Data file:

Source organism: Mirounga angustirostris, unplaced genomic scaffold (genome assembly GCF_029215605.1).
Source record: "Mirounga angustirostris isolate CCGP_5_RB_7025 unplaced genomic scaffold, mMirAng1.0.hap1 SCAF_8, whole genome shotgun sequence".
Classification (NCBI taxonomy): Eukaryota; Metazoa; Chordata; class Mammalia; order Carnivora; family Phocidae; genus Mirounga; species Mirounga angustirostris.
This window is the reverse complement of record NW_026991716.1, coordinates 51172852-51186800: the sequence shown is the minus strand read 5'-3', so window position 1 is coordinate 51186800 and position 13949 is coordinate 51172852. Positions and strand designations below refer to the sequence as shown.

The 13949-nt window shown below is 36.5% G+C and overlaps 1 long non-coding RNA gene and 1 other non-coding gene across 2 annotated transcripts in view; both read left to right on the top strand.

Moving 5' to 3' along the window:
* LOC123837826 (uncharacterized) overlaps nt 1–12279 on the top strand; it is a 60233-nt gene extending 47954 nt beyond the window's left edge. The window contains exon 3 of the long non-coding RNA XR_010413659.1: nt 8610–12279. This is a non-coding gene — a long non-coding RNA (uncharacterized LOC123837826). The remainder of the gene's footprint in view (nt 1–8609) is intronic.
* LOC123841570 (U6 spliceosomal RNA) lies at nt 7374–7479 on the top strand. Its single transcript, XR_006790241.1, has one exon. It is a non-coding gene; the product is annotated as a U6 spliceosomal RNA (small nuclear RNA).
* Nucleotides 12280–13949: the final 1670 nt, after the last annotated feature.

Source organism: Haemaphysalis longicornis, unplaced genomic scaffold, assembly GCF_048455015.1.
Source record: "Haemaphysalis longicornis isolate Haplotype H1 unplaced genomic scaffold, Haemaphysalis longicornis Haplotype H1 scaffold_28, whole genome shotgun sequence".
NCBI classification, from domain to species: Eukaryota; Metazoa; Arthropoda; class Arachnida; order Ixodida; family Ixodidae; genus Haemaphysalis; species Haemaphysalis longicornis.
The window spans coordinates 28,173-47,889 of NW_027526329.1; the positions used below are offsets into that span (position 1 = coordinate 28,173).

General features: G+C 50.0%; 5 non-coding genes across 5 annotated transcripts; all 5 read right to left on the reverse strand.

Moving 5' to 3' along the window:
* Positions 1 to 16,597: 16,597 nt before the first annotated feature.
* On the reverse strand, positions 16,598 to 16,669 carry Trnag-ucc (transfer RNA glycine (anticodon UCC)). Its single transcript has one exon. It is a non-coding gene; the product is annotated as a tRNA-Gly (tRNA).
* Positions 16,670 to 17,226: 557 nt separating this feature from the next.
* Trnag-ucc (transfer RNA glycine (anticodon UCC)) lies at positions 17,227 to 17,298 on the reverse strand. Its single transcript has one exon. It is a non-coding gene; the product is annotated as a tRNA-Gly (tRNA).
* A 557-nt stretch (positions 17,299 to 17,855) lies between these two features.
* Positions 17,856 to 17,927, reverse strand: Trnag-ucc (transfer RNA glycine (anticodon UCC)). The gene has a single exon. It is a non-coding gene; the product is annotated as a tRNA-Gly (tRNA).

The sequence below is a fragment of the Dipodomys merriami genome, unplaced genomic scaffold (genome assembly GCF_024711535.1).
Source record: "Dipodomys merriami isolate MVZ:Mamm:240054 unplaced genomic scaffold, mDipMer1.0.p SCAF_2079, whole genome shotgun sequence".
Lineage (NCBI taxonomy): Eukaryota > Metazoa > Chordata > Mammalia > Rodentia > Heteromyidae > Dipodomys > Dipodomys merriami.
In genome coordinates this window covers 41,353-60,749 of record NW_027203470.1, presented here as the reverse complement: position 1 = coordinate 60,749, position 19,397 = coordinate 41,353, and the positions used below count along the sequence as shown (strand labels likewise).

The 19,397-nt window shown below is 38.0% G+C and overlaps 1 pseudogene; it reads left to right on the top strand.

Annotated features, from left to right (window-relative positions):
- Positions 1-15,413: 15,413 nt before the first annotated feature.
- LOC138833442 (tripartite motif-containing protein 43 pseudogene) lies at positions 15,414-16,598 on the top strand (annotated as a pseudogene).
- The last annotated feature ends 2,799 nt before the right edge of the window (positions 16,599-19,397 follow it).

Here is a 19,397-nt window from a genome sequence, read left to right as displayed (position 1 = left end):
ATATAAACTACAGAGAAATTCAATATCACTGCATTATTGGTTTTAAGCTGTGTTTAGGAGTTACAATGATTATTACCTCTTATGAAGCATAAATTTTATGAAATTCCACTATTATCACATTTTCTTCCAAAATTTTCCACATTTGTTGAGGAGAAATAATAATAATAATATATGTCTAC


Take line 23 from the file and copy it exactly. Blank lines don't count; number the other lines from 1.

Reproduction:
Source record: "Dipodomys merriami isolate MVZ:Mamm:240054 unplaced genomic scaffold, mDipMer1.0.p SCAF_2079, whole genome shotgun sequence".